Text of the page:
Rock on, runners.
One of the most challenging parts of running is preventing wear and tear, so here's the low-down on the most common and problematic injuries David Geier, MD sees in runners, how to fix them yourself and when to get help.
The surface you're running on matters, too. For example, if you always run on the left side of a road that has been graded
Compulsivity plus injury equals a challenging equation for both athlete and physician. Addressing this with athletes is a delicate balance. Education is critical for not only validating their doubts but also strengthening one's alliance with the athlete and the compliance with training alterations.
I knew I was in good company when I read What I Talk About When I Talk About Running by Haruki Murakami. "I'm often asked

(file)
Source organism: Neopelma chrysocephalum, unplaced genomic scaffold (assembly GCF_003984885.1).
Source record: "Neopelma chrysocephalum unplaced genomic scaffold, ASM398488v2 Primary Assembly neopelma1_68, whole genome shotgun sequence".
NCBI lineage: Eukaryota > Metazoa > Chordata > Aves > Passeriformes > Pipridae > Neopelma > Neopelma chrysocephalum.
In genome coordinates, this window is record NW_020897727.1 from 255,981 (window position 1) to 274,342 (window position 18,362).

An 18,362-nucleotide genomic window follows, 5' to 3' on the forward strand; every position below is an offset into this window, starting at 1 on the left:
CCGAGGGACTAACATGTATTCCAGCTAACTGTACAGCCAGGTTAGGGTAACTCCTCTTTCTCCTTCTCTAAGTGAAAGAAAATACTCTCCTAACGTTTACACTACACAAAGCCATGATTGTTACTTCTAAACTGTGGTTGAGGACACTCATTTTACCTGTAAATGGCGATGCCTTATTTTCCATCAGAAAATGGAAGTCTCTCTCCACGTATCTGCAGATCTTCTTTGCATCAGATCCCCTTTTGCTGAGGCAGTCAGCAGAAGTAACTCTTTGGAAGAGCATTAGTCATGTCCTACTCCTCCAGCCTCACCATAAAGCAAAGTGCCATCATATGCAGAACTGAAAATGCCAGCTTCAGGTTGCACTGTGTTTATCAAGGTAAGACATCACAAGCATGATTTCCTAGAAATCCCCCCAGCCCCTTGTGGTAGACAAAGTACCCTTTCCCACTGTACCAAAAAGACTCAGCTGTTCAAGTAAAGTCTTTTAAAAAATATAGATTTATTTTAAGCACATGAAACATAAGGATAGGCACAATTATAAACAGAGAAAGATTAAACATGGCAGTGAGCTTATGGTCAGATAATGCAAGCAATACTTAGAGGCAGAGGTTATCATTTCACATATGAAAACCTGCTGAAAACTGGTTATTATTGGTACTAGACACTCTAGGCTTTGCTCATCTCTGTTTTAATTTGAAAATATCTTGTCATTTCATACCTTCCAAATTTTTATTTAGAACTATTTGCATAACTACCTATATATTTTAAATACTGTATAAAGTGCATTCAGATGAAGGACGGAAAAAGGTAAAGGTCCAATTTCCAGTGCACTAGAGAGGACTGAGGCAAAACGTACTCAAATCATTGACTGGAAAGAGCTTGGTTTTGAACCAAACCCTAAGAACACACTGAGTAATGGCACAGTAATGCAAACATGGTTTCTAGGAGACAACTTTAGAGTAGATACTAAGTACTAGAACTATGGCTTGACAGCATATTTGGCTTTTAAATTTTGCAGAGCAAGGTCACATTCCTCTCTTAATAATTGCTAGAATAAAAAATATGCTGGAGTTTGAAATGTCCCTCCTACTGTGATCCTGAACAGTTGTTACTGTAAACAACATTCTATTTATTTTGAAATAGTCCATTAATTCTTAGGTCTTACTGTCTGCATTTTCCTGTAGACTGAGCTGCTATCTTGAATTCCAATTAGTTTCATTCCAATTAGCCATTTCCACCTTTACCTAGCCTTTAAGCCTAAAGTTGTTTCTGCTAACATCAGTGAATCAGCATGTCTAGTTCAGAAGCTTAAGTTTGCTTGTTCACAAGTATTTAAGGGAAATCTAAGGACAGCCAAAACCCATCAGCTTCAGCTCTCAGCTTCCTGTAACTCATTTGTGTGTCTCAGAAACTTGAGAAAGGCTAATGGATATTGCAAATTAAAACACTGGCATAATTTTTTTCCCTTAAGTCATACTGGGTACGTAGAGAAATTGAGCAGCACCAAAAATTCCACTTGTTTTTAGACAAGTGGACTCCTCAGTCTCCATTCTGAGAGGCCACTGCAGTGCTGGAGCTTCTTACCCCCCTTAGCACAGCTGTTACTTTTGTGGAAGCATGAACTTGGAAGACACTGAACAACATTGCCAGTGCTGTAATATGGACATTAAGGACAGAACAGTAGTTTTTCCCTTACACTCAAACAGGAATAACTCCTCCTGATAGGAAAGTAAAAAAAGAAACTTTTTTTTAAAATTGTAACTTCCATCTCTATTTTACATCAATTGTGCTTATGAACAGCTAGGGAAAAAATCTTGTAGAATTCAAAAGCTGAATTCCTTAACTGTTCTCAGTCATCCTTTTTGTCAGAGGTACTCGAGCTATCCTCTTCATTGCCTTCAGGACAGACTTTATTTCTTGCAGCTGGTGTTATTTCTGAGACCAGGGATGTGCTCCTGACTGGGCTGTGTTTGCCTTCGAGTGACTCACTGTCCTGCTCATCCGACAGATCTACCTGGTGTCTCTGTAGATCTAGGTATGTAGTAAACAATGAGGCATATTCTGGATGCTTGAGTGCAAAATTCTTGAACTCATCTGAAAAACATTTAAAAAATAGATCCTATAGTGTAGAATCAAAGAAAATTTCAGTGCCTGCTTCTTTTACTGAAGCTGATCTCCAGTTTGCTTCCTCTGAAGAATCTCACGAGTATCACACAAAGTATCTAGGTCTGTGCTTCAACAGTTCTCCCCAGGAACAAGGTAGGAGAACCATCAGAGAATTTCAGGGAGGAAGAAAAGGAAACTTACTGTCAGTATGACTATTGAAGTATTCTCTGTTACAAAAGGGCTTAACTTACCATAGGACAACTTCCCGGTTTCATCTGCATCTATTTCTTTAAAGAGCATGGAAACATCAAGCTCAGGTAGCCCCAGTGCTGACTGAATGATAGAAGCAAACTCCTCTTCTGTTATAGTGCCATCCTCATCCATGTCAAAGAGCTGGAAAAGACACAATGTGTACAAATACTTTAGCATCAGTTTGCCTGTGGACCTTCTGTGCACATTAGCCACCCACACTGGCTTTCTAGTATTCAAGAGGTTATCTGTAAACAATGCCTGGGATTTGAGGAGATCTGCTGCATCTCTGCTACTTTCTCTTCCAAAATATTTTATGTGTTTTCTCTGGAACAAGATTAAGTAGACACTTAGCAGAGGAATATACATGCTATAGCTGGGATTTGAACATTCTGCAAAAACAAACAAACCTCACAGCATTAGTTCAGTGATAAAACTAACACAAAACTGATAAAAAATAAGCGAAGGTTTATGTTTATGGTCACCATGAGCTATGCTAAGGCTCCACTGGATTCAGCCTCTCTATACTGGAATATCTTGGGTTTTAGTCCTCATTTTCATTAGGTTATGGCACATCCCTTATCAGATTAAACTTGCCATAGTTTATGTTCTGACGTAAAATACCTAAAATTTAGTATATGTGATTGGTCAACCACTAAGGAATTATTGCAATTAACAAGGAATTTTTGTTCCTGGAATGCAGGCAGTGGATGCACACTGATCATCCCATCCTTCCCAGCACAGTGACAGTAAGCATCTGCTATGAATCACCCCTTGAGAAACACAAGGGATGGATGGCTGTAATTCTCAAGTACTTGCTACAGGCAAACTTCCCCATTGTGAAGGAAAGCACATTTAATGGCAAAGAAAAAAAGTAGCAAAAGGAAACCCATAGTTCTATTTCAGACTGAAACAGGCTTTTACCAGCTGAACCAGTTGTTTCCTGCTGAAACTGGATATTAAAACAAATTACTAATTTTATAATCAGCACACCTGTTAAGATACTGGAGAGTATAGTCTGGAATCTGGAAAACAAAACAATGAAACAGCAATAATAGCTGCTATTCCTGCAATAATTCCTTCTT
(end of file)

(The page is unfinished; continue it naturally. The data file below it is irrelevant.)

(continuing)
I've finally come to recognize that I am breakable, and I am not superman. The only way I will get to accomplish everything that I want to accomplish in my running career is if I break away from the competitive, compulsive nature of being an endurance athlete.
As a track coach once said to me, "Just because they can run, it doesn't mean they know how to run. You wouldn't golf without lessons. You wouldn't play tennis without lessons. What makes you think you can run without lessons?" It couldn't have been better stated.
Maybe it's because running is so quantifiable, but most runners I know love "magic bullets." We want to improve -- it's why we run in the first place -- and we'll typically try anything (within reason) that might help us run more miles or faster times.
Don't look back. That's what I told myself as I rounded the corner of a sun-streaked Central Park somewhere in between the leafy green mile markers and the finish line.
I myself have benefitted from high levels of conditioning overriding fledgling skills, but I know with certainty that unless correct running form is learned, eventually the undue strains of sloppiness will overrun even the greatest muscular conditioning.